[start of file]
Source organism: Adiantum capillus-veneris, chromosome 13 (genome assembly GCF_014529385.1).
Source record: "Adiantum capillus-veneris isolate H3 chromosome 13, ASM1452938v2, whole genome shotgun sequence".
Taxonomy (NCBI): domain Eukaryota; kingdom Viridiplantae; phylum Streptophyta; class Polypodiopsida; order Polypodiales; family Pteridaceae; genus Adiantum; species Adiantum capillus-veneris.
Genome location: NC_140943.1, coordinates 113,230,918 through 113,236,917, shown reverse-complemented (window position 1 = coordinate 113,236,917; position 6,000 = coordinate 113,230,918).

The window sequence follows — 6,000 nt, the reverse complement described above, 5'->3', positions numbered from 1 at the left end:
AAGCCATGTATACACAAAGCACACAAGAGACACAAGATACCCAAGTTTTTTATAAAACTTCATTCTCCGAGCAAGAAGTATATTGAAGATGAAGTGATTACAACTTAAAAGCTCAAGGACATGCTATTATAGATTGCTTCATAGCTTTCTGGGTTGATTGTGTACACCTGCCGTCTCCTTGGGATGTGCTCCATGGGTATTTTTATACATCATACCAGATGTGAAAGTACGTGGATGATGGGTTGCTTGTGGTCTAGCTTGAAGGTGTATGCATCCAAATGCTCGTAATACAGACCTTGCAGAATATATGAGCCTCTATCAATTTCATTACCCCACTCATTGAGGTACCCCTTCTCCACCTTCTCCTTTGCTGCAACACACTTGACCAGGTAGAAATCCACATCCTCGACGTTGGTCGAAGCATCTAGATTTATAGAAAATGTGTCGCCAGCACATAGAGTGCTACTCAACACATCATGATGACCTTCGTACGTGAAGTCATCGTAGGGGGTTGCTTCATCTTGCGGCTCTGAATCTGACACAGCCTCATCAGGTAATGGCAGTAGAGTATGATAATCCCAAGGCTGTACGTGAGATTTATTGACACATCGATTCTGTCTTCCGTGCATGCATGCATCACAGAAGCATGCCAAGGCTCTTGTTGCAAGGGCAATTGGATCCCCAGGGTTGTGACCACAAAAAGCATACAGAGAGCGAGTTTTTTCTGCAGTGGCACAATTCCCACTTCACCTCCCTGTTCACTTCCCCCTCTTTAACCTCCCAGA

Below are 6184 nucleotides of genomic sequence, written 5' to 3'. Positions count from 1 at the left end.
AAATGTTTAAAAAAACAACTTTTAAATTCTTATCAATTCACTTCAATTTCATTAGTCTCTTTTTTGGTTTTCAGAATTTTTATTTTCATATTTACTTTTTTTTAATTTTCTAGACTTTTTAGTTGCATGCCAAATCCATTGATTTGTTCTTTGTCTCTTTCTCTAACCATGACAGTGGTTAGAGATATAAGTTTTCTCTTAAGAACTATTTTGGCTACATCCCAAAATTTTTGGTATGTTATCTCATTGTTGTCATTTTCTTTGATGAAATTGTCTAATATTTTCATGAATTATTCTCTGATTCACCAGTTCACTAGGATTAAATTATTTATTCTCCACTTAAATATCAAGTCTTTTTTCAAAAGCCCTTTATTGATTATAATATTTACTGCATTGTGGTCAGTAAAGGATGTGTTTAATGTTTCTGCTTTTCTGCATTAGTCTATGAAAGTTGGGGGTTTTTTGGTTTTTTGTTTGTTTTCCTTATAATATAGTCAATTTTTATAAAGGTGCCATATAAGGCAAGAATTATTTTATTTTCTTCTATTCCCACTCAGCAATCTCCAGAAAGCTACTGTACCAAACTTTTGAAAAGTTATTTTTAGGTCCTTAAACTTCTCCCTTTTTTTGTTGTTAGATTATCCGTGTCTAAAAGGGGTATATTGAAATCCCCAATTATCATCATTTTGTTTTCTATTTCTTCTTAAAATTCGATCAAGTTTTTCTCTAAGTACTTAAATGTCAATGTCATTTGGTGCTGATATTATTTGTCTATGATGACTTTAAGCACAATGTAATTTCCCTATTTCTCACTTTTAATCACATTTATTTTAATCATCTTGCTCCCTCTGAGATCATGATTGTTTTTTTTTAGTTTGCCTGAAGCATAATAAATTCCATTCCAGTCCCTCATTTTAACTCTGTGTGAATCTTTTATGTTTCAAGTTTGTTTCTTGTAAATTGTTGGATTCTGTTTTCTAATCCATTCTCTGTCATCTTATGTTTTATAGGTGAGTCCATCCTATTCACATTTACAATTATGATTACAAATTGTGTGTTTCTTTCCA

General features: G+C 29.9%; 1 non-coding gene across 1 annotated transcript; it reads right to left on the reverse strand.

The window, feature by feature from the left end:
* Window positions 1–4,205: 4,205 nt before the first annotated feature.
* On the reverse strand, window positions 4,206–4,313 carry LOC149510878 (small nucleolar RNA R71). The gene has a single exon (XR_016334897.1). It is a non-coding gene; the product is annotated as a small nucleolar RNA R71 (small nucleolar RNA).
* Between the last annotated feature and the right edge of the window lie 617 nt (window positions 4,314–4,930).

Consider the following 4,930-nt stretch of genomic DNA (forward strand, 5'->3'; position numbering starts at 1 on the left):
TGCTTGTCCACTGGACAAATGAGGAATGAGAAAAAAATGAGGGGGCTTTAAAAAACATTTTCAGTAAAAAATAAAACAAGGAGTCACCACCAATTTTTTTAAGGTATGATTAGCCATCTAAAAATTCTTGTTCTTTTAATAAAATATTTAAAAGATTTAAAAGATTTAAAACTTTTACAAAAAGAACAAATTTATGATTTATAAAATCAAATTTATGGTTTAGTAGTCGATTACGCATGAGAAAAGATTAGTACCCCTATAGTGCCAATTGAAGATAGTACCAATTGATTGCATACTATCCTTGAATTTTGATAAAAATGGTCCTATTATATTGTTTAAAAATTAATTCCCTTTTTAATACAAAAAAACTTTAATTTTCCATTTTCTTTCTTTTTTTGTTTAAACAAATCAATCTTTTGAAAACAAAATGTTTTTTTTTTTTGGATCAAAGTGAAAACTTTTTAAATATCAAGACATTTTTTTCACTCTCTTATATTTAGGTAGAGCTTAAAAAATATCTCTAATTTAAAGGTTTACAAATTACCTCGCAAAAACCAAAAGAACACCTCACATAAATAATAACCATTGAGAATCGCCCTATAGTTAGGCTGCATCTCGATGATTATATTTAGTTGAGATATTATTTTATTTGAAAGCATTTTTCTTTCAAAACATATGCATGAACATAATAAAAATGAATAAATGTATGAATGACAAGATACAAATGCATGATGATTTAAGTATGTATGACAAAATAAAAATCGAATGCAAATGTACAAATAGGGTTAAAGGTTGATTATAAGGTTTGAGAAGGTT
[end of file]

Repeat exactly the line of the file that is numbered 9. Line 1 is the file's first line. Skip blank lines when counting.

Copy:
General features: G+C 29.9%; 1 non-coding gene across 1 annotated transcript; it reads right to left on the reverse strand.